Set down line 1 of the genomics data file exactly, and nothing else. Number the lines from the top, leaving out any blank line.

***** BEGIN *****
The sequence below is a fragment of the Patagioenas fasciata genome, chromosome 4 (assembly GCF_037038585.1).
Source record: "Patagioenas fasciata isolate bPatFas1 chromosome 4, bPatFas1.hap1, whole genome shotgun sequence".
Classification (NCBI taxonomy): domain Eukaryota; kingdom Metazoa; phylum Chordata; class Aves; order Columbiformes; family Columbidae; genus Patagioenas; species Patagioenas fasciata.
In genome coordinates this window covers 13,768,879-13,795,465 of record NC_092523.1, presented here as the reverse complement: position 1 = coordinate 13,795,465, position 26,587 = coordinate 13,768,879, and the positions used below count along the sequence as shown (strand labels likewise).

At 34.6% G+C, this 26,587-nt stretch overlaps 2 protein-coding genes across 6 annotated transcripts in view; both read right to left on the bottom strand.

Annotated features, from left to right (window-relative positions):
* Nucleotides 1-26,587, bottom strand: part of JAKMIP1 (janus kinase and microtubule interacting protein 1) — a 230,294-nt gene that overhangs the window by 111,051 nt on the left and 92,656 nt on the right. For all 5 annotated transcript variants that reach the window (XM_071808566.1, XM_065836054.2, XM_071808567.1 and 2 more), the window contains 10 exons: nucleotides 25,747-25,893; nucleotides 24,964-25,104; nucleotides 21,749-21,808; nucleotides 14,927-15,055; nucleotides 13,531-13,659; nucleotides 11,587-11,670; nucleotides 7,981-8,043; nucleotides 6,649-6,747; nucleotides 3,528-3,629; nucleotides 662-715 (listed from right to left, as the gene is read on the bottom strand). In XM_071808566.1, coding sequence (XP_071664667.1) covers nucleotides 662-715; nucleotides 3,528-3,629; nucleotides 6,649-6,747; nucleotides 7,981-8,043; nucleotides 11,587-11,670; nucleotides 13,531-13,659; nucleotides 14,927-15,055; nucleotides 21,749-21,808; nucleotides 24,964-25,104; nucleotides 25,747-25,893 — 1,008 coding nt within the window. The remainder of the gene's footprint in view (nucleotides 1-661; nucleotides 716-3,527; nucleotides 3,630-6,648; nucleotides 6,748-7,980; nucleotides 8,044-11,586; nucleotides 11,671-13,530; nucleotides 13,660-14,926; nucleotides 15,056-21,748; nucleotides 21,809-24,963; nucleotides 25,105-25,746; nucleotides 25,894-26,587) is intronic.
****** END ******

The sequence below is a fragment of the Patagioenas fasciata genome, chromosome 4 (assembly GCF_037038585.1).